The number of construction-defect cases has surged in recent years because houses are being constructed in record numbers to meet the high demand for housing. Many general contractors are inexperienced and others mass produce thousands of houses. The home construction industry is intensely competitive. Many builders respond to the competition with low bids for contracts, then cut corners, and frequently employ unskilled or overworked subcontractors and poorly supervise subcontracted work. At a time when government regulation is more important than ever, government inspection departments do not have the funding to adequately inspect homes and often approve below-par construction. The combination of these factors results in homes that are built with serious defects.

Types of Construction Defects

Construction defects usually include any deficiency in the performing or furnishing of the design, planning, supervision, inspection, construction or observation of construction to any new home or building, where there is a failure to construct the building in a reasonably workmanlike manner and/or the structure fails to perform in the manner that is reasonably intended by the buyer. Some of the most common and high-cost construction defects include:

Structural integrity – concrete, masonry & division, carpentry, unstable foundations
Expansive soils
Mechanical
Electrical
Water intrusion (often resulting in toxic mold)
Thermal and moisture protection
Doors, windows and glass
Finishes

Generally, courts categorize construction defects in one of four categories: design deficiencies, material deficiencies, construction deficiencies, or subsurface deficiencies.

Design Deficiencies

Design professionals, such as architects or engineers, who design buildings and systems do not always work as specified, which can result in a defect. Typical design deficiencies relate to building outside of the specified code. Roofs are an example of a typical design defect that result in water penetration, intrusion, poor drainage, or inadequate structural support.

Material Deficiencies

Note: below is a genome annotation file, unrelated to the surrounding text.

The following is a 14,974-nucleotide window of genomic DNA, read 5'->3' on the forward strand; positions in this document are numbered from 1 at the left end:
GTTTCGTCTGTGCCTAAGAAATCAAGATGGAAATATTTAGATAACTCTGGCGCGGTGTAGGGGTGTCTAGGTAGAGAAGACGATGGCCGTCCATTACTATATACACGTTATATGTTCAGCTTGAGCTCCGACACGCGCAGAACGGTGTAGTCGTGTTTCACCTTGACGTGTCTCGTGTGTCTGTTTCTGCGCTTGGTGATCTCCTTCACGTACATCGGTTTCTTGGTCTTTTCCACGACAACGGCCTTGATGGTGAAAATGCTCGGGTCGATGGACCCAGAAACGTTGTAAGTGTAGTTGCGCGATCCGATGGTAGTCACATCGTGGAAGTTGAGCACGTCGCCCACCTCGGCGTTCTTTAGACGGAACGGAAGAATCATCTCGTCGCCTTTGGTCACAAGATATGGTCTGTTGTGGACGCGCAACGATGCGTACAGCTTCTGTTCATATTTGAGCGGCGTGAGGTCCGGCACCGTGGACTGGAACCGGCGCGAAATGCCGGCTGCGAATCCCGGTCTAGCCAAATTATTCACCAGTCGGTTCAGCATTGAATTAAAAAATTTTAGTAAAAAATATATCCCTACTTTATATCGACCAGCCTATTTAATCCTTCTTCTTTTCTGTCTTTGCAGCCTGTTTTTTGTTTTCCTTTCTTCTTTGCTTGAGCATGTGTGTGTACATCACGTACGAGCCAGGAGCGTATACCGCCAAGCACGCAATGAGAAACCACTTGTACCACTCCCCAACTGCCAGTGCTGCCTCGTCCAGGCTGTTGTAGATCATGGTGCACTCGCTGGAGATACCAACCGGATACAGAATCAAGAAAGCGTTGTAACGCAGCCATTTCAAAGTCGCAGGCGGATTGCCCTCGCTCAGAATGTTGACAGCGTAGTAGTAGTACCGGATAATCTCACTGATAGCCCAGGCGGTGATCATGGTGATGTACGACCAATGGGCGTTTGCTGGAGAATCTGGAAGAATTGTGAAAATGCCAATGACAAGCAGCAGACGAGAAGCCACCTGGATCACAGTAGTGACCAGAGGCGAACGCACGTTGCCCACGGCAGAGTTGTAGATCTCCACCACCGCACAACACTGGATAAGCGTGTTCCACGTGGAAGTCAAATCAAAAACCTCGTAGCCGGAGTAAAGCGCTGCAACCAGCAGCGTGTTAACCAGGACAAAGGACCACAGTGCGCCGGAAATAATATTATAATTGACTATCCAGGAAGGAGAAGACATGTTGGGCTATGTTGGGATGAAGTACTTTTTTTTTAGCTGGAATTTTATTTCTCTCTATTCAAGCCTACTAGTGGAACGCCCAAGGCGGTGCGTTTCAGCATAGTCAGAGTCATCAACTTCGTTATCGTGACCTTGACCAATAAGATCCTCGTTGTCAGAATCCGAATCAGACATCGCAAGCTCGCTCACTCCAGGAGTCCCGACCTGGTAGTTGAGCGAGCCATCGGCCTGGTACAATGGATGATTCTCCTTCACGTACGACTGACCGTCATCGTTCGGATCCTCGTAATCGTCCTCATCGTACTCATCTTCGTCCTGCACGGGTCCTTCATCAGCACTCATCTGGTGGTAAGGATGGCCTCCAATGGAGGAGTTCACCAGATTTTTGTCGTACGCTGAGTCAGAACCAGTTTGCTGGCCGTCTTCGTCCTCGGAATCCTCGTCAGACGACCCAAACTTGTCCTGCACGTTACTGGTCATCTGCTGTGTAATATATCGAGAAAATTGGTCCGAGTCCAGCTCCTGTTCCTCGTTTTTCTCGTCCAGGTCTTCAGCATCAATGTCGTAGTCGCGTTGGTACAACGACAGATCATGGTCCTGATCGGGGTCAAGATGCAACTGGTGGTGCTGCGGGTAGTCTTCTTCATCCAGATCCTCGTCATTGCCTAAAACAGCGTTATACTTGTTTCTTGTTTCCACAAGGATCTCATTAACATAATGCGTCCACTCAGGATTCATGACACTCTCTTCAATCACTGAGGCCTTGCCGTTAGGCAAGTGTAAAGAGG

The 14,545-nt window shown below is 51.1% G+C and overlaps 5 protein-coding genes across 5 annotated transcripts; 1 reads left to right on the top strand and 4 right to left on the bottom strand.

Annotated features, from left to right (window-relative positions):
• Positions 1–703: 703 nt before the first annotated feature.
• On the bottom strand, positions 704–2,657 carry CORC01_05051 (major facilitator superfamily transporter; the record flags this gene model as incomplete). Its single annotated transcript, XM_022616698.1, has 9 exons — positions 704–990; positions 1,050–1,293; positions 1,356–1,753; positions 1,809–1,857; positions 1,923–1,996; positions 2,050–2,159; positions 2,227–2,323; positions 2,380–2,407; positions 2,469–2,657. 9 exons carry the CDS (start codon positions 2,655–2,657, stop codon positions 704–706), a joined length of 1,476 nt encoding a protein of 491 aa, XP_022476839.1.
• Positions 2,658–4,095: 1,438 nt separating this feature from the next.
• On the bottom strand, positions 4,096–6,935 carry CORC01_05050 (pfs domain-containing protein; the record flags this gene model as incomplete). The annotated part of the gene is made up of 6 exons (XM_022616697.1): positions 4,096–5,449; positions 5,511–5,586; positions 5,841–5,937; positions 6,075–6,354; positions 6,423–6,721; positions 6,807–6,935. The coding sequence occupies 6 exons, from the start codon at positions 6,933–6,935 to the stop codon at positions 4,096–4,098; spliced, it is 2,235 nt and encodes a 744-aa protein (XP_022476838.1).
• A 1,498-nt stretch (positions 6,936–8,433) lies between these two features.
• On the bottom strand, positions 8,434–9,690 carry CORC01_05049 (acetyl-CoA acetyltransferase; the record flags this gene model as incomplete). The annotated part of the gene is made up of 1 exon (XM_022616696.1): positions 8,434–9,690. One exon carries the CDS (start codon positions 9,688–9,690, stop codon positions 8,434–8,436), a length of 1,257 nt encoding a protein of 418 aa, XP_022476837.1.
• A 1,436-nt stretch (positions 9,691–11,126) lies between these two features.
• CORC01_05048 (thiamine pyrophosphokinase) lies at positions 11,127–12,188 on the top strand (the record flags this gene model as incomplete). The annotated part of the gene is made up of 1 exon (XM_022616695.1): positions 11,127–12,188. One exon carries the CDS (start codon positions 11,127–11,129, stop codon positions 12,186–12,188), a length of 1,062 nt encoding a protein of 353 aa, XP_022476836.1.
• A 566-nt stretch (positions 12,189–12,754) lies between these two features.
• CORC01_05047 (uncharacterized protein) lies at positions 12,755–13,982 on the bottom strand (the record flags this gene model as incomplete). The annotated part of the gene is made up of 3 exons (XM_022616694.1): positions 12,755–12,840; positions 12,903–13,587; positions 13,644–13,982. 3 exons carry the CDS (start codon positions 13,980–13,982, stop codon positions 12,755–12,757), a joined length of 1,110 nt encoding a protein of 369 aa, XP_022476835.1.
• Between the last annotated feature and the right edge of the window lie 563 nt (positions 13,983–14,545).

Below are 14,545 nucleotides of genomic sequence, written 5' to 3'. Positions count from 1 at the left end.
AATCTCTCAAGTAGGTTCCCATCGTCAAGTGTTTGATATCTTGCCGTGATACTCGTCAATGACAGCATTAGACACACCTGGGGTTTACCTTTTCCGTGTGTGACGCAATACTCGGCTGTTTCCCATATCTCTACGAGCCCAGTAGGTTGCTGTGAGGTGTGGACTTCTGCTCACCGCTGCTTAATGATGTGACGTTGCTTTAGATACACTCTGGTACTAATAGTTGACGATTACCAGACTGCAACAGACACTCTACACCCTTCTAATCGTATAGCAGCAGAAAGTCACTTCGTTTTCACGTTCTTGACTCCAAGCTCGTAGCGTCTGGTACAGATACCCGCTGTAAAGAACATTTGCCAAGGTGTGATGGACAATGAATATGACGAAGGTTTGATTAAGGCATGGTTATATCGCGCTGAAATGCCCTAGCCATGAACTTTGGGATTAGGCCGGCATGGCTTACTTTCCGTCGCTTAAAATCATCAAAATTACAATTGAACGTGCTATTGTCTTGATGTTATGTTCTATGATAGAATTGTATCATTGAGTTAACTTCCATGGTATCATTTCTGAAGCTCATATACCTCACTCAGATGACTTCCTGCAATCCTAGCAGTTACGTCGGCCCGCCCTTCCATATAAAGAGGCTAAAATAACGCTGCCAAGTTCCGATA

The use of inferior building materials can cause significant problems, such as windows that leak or fail to perform and function adequately, even when properly installed. Window leaks can result from many things including, rough framing not being flush with outside at openings, improperly flashed windows, improperly applied building paper, window frame racked during storage/moving, lack of sheet metal drip edge above window header, etc. Common manufacturer problems with building materials can include deteriorating flashing, building paper, waterproofing membranes, asphalt roofing shingles, particle board, inferior drywall and other wall products used in wet and/or damp areas, such as bathrooms and laundry rooms.

Construction Deficiencies

Poor quality workmanship can result in a long list of defects. A typical example is water infiltration through some portion of the building structure, which may create an environment for the growth of mold. Other problems include cracks in foundations or walls, dry rotting of wood, electrical and mechanical problems, plumbing leaks, or pest infestation.

Subsurface Deficiencies

Expansive soil conditions are typical in California and Colorado, as well as other parts of the country. Many houses are built on hills or other areas where it is difficult to provide a stable foundation. A lack of a solid foundation may result in cracked foundations or floor slabs and other damage to the building. If subsurface conditions are not properly compacted and prepared for adequate drainage, it is likely the property will experience problems such as improperly settling to the ground (subsidence), the structure moving or shifting, flooding and in many cases more severe problems such as landslides.

Legal Theories

The typical construction defect cases is based on the contracts between the homeowner and developer and the contracts between the contractor and subcontractors, including suppliers, architects and engineers, involved in building the home. The goal is to require the party who is responsible for the defect to remedy the situation. The complaint against the defendants typically alleges negligence, breach of contract or warranty, strict liability, and in some instances fraud or negligent misrepresentation may be alleged.

Negligence

The law imposes the obligation upon the developer/general contractor/ subcontractor to exercise the reasonable degree of care, skill and knowledge that is ordinarily employed by such building professionals. The duty of care is extended to all who may “foreseeably be injured by the construction defect”, including subsequent purchasers. Developers and general contractors are responsible for the negligence of their subcontractor.